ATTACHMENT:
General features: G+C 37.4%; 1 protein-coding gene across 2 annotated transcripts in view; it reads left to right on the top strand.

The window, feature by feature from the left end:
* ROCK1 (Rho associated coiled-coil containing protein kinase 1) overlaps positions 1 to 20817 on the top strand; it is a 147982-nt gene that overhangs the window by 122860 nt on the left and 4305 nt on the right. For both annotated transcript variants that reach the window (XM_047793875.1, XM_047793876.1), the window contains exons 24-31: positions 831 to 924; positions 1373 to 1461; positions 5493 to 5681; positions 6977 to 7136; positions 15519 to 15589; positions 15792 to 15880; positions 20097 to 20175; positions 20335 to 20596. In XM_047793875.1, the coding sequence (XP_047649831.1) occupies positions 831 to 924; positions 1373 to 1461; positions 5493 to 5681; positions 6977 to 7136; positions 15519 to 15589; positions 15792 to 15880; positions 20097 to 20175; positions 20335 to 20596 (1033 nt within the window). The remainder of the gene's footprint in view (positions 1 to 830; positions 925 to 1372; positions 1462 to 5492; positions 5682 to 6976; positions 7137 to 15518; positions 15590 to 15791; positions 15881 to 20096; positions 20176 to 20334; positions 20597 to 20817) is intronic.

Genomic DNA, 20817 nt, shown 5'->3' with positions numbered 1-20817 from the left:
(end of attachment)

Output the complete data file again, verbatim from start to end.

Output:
General features: G+C 37.4%; 1 protein-coding gene across 2 annotated transcripts in view; it reads left to right on the top strand.

The window, feature by feature from the left end:
* ROCK1 (Rho associated coiled-coil containing protein kinase 1) overlaps positions 1 to 20817 on the top strand; it is a 147982-nt gene that overhangs the window by 122860 nt on the left and 4305 nt on the right. For both annotated transcript variants that reach the window (XM_047793875.1, XM_047793876.1), the window contains exons 24-31: positions 831 to 924; positions 1373 to 1461; positions 5493 to 5681; positions 6977 to 7136; positions 15519 to 15589; positions 15792 to 15880; positions 20097 to 20175; positions 20335 to 20596. In XM_047793875.1, the coding sequence (XP_047649831.1) occupies positions 831 to 924; positions 1373 to 1461; positions 5493 to 5681; positions 6977 to 7136; positions 15519 to 15589; positions 15792 to 15880; positions 20097 to 20175; positions 20335 to 20596 (1033 nt within the window). The remainder of the gene's footprint in view (positions 1 to 830; positions 925 to 1372; positions 1462 to 5492; positions 5682 to 6976; positions 7137 to 15518; positions 15590 to 15791; positions 15881 to 20096; positions 20176 to 20334; positions 20597 to 20817) is intronic.

Genomic DNA, 20817 nt, shown 5'->3' with positions numbered 1-20817 from the left: